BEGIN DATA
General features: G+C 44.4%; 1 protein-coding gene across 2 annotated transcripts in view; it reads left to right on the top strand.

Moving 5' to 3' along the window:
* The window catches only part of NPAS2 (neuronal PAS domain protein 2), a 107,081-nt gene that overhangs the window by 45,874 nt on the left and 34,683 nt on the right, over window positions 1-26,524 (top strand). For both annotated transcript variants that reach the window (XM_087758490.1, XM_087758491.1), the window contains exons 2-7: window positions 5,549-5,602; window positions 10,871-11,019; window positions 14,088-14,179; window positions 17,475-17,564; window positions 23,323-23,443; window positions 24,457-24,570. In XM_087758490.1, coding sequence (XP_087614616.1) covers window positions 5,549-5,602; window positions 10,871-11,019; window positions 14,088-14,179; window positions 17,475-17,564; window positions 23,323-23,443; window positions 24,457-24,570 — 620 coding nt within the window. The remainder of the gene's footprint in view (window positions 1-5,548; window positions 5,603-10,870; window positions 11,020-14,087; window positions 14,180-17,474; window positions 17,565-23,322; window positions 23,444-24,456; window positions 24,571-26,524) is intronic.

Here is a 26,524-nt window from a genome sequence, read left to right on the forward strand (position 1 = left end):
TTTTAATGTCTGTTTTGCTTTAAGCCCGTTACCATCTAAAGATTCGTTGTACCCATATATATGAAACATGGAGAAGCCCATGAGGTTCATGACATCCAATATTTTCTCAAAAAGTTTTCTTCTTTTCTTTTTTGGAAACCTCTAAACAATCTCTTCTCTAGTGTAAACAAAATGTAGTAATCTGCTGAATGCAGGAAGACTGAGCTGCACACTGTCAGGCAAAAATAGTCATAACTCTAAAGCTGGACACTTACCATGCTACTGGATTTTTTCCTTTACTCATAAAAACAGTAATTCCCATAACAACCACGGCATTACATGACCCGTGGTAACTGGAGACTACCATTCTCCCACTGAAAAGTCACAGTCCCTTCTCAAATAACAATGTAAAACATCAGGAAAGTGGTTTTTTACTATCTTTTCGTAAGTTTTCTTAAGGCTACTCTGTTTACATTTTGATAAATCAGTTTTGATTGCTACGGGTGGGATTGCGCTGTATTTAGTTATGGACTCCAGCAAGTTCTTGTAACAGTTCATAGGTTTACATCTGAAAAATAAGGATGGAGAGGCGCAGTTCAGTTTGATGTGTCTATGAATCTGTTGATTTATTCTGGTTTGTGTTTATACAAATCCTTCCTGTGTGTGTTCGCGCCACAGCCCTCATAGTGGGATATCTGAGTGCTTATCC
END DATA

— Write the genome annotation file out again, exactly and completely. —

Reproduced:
General features: G+C 44.4%; 1 protein-coding gene across 2 annotated transcripts in view; it reads left to right on the top strand.

Moving 5' to 3' along the window:
* The window catches only part of NPAS2 (neuronal PAS domain protein 2), a 107,081-nt gene that overhangs the window by 45,874 nt on the left and 34,683 nt on the right, over window positions 1-26,524 (top strand). For both annotated transcript variants that reach the window (XM_087758490.1, XM_087758491.1), the window contains exons 2-7: window positions 5,549-5,602; window positions 10,871-11,019; window positions 14,088-14,179; window positions 17,475-17,564; window positions 23,323-23,443; window positions 24,457-24,570. In XM_087758490.1, coding sequence (XP_087614616.1) covers window positions 5,549-5,602; window positions 10,871-11,019; window positions 14,088-14,179; window positions 17,475-17,564; window positions 23,323-23,443; window positions 24,457-24,570 — 620 coding nt within the window. The remainder of the gene's footprint in view (window positions 1-5,548; window positions 5,603-10,870; window positions 11,020-14,087; window positions 14,180-17,474; window positions 17,565-23,322; window positions 23,444-24,456; window positions 24,571-26,524) is intronic.

Here is a 26,524-nt window from a genome sequence, read left to right on the forward strand (position 1 = left end):
TTTTAATGTCTGTTTTGCTTTAAGCCCGTTACCATCTAAAGATTCGTTGTACCCATATATATGAAACATGGAGAAGCCCATGAGGTTCATGACATCCAATATTTTCTCAAAAAGTTTTCTTCTTTTCTTTTTTGGAAACCTCTAAACAATCTCTTCTCTAGTGTAAACAAAATGTAGTAATCTGCTGAATGCAGGAAGACTGAGCTGCACACTGTCAGGCAAAAATAGTCATAACTCTAAAGCTGGACACTTACCATGCTACTGGATTTTTTCCTTTACTCATAAAAACAGTAATTCCCATAACAACCACGGCATTACATGACCCGTGGTAACTGGAGACTACCATTCTCCCACTGAAAAGTCACAGTCCCTTCTCAAATAACAATGTAAAACATCAGGAAAGTGGTTTTTTACTATCTTTTCGTAAGTTTTCTTAAGGCTACTCTGTTTACATTTTGATAAATCAGTTTTGATTGCTACGGGTGGGATTGCGCTGTATTTAGTTATGGACTCCAGCAAGTTCTTGTAACAGTTCATAGGTTTACATCTGAAAAATAAGGATGGAGAGGCGCAGTTCAGTTTGATGTGTCTATGAATCTGTTGATTTATTCTGGTTTGTGTTTATACAAATCCTTCCTGTGTGTGTTCGCGCCACAGCCCTCATAGTGGGATATCTGAGTGCTTATCC